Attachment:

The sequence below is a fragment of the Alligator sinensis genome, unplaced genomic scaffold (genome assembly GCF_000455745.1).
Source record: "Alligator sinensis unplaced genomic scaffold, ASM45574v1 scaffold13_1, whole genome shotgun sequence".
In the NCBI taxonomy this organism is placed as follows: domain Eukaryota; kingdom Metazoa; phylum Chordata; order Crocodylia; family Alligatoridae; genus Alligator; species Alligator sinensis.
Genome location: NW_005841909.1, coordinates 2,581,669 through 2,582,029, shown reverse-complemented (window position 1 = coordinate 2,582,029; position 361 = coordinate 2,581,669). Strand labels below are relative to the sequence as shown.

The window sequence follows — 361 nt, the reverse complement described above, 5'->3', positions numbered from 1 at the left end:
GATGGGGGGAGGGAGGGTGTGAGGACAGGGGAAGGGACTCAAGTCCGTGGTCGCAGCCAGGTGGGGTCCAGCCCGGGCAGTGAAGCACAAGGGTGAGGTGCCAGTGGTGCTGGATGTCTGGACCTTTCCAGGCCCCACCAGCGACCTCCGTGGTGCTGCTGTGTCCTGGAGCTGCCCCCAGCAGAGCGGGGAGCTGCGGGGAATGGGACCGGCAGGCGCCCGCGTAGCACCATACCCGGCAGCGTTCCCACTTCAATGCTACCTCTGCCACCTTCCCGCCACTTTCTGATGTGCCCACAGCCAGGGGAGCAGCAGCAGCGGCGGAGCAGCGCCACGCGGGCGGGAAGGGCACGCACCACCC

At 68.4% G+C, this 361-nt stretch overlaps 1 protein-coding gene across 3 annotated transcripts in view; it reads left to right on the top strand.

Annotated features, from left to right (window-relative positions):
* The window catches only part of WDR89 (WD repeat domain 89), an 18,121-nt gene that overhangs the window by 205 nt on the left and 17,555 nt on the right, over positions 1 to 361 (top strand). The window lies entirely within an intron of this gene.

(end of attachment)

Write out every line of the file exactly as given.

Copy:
The sequence below is a fragment of the Alligator sinensis genome, unplaced genomic scaffold (genome assembly GCF_000455745.1).
Source record: "Alligator sinensis unplaced genomic scaffold, ASM45574v1 scaffold13_1, whole genome shotgun sequence".
In the NCBI taxonomy this organism is placed as follows: domain Eukaryota; kingdom Metazoa; phylum Chordata; order Crocodylia; family Alligatoridae; genus Alligator; species Alligator sinensis.
Genome location: NW_005841909.1, coordinates 2,581,669 through 2,582,029, shown reverse-complemented (window position 1 = coordinate 2,582,029; position 361 = coordinate 2,581,669). Strand labels below are relative to the sequence as shown.

The window sequence follows — 361 nt, the reverse complement described above, 5'->3', positions numbered from 1 at the left end:
GATGGGGGGAGGGAGGGTGTGAGGACAGGGGAAGGGACTCAAGTCCGTGGTCGCAGCCAGGTGGGGTCCAGCCCGGGCAGTGAAGCACAAGGGTGAGGTGCCAGTGGTGCTGGATGTCTGGACCTTTCCAGGCCCCACCAGCGACCTCCGTGGTGCTGCTGTGTCCTGGAGCTGCCCCCAGCAGAGCGGGGAGCTGCGGGGAATGGGACCGGCAGGCGCCCGCGTAGCACCATACCCGGCAGCGTTCCCACTTCAATGCTACCTCTGCCACCTTCCCGCCACTTTCTGATGTGCCCACAGCCAGGGGAGCAGCAGCAGCGGCGGAGCAGCGCCACGCGGGCGGGAAGGGCACGCACCACCC

At 68.4% G+C, this 361-nt stretch overlaps 1 protein-coding gene across 3 annotated transcripts in view; it reads left to right on the top strand.

Annotated features, from left to right (window-relative positions):
* The window catches only part of WDR89 (WD repeat domain 89), an 18,121-nt gene that overhangs the window by 205 nt on the left and 17,555 nt on the right, over positions 1 to 361 (top strand). The window lies entirely within an intron of this gene.